• Nigerian Airways’ ex-workers protest unpaid N78b benefits
Survival quest of local airlines in Nigeria received a boost yesterday as Aero Contractors’ Aircraft Maintenance Organisation (AMO) flagged off C-check services of aircraft locally.
The local maintenance services, a cheering news for the industry, was on the heels of Tuesday’s approval granted by the Nigerian Civil Aviation Authority (NCAA) for the airline to conduct C-checks on Boeing 737 classic aircraft type in Nigeria.
The maintenance facility is currently the first of such in Nigeria and in West Africa. Its attendant promises of offering local airlines a more cost effective alternative and shorter downtime will enhance the chances of survival of local airlines and lesser pressure on foreign exchange as the expensive service can now be paid for in Naira.
And in respect of enormous spare parts and aircraft tools that the services will require, the airline has appealed to the Federal Government to support the initiative with free movement of imported parts and equipment into the country.
The Guardian last week reported that the absence of a functional maintenance and repair facility in the country, at least in the last 17 years, accounts for at least N22.3 billion local airlines spent yearly repairing planes overseas.
The mandatory maintenance programme, ranging from minor to complex, could per session and on an aircraft, cost over $1 million (N305 million), which is a huge sum on already struggling local airlines having multiple planes.
According to Nigeria Civil Aviation Regulations, a C-check is mandatory every 18 months for commercial aircraft. The service requires a large majority of the aircraft’s components to be inspected in a maintenance programme, lasting about two weeks.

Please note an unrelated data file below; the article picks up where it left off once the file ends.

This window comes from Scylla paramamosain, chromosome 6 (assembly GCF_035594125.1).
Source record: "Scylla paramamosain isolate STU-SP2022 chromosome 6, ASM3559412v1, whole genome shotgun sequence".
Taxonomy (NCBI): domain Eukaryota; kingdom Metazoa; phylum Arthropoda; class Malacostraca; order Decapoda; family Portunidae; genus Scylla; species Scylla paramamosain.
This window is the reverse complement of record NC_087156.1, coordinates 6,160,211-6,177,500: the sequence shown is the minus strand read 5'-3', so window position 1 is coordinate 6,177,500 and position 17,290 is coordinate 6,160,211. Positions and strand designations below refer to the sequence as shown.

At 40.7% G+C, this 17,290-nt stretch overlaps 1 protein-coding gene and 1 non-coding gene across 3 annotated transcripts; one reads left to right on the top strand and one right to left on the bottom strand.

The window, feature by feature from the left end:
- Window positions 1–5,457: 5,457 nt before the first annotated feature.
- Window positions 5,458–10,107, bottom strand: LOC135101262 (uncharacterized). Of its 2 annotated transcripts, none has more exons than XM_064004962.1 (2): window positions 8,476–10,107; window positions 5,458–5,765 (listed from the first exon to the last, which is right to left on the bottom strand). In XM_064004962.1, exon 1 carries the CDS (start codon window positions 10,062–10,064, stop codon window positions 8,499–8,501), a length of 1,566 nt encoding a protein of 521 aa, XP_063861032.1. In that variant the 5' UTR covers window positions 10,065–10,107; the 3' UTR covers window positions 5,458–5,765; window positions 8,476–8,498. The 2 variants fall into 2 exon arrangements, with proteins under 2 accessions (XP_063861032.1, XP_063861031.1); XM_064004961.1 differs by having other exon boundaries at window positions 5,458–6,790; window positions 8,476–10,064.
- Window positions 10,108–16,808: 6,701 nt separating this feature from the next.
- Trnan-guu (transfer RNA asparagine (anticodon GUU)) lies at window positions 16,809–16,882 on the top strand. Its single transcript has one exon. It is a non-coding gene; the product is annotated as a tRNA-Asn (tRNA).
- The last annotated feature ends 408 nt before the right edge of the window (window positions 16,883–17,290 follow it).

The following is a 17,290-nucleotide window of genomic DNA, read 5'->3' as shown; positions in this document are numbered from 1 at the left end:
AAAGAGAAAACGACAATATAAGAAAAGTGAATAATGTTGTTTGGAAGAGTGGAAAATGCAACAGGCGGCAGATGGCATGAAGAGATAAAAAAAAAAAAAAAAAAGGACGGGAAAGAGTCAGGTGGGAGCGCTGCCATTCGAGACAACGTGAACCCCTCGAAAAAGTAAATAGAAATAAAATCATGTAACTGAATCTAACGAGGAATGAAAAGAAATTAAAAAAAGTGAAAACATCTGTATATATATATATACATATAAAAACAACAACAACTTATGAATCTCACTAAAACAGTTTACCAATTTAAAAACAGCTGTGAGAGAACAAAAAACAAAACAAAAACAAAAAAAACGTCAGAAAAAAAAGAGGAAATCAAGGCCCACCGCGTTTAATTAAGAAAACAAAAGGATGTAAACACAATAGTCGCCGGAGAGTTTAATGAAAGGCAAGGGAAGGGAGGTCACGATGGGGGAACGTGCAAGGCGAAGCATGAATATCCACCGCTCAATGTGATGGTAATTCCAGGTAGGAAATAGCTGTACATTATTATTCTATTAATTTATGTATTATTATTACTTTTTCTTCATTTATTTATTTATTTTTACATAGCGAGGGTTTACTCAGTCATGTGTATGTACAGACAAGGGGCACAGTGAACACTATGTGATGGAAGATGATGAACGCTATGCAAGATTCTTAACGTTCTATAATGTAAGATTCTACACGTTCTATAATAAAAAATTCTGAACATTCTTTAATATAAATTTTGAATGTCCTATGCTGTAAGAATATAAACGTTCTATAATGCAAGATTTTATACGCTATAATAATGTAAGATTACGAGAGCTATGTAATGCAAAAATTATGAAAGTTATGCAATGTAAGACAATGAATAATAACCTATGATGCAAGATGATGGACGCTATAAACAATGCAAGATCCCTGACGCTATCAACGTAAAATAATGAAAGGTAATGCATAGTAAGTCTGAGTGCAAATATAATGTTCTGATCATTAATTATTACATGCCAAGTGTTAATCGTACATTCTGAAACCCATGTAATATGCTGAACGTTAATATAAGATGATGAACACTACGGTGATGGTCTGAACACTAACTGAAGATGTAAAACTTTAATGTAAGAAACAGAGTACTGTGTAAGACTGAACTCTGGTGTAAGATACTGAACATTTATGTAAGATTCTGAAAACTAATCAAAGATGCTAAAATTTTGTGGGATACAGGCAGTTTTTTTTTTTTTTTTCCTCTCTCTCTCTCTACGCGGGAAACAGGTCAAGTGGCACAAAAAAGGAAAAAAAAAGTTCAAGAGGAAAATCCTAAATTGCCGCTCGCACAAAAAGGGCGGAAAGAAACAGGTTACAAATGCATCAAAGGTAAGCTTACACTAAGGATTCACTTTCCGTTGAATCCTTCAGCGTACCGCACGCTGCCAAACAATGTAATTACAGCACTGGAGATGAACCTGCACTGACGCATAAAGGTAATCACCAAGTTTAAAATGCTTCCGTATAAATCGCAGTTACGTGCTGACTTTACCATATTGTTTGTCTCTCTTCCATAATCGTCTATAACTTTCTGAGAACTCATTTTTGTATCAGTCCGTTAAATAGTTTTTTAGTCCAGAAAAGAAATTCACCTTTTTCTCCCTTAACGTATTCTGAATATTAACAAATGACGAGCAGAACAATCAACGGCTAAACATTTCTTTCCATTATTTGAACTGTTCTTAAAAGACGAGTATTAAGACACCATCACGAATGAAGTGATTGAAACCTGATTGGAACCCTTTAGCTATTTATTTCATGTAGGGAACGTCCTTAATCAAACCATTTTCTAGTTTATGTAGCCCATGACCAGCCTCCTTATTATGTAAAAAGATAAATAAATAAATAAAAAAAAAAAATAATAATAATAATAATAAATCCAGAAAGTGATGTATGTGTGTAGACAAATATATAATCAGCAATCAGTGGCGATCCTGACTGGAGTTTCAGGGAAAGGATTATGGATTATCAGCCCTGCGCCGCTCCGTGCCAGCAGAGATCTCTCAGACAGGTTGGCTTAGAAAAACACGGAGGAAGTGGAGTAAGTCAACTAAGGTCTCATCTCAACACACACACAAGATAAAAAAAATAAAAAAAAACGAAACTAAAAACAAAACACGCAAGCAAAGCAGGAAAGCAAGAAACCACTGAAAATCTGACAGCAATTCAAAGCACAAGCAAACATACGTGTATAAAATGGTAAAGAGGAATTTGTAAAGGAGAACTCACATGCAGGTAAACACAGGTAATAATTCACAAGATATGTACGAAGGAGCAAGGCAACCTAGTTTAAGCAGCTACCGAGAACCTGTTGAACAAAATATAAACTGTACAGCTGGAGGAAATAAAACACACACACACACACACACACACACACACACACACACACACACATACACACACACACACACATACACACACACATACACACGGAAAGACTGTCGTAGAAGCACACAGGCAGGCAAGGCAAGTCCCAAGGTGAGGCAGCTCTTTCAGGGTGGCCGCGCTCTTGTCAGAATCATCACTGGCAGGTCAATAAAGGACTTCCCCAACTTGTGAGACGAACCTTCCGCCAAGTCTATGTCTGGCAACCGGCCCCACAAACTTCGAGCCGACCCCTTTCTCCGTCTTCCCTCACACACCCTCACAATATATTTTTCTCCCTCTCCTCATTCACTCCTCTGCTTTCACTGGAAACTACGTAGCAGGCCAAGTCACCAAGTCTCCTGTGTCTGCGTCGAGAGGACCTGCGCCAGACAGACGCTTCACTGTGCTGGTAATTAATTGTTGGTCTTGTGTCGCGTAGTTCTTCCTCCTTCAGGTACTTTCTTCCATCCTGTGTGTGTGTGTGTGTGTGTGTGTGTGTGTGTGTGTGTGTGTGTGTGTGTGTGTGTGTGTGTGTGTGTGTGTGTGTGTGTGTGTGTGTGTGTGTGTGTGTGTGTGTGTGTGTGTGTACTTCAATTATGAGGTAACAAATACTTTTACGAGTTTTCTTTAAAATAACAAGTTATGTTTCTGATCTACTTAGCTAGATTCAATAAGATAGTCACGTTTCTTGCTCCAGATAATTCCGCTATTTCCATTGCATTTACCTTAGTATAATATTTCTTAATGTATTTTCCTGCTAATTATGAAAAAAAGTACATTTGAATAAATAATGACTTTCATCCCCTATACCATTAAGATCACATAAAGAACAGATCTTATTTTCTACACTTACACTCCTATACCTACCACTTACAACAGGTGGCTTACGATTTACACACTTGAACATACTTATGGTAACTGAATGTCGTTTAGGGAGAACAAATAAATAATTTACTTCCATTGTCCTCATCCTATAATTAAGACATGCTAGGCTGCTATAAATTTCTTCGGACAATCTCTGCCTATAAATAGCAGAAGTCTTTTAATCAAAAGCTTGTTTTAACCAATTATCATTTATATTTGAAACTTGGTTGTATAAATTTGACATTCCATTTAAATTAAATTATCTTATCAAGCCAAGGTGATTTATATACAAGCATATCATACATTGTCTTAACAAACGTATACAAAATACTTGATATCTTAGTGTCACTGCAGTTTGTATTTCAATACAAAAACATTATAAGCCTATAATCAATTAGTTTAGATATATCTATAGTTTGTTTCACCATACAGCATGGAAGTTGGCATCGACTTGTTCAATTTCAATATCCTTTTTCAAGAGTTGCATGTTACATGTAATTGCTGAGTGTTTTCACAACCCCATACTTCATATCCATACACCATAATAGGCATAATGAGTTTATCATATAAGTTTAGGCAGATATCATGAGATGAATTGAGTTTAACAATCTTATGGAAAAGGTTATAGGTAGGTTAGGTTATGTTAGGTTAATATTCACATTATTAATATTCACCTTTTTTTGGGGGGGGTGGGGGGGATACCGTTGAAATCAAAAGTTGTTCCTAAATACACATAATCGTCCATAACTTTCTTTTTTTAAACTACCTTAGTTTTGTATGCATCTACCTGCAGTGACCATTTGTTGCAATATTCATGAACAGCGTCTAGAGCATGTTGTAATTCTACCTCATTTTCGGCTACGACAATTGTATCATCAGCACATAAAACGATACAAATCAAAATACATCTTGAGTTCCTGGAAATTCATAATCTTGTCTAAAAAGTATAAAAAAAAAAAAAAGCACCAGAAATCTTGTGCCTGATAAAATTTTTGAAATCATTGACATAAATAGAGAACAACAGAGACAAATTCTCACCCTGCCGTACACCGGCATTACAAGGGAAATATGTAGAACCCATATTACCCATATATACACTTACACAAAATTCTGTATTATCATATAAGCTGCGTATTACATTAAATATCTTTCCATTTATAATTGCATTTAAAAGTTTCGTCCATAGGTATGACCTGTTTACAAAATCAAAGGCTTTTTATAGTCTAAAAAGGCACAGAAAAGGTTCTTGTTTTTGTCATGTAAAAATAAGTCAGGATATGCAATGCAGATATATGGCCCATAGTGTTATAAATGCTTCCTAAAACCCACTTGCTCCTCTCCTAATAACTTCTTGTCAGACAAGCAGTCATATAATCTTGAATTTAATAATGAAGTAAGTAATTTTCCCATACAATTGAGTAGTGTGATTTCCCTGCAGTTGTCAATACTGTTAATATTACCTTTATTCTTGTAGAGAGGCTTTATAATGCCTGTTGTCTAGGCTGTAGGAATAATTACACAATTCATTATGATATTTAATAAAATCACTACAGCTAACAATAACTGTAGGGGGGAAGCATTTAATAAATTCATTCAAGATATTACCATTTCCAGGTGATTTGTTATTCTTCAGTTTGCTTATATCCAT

Managing Director of Aero Contractors, Capt. Ado Sanusi, yesterday told reporters that the approval was, therefore, a good news for the aviation industry.
Sanusi recalled that Aero had earlier received an AMO certification from the NCAA in 2011, which allowed the airline to carry out third party maintenance for other airlines.
With the latest approval, all Boeing 737 classic type, ranging from B737-300, B737-400 and B737-500 series can now undergo C-checks at the airlines’ terminal in Lagos. There are at least 24 of such aircraft in commercial operations in Nigeria.
He added that the significant achievement is a major instrument in the turn-around efforts of the airline in particular, and the industry in general.
Head of the maintenance organisation, James Ominyi, added that they are currently in partnership with the South African Airways Technical (SAAT), Ethiopian Airlines Maintenance and Engineering, among others for expertise and standards.
Ominyi said while expansion of their Lagos hanger will continue into second and third phase for bigger aircraft types, the current facility is equipped for between eight to 12 C-checks a year.
In another development, former workers of the defunct Nigerian Airways yesterday took to the streets in Lagos, to protest delay in the payment of their severance package in excess of N78 billion for about 6000 workers.
The protesters, most of them elderly, weak and sick, expressed worries on continual silence from the Ministries of Transportation and Finance since the largesse was approved by President Muhammadu Buhari over a year ago.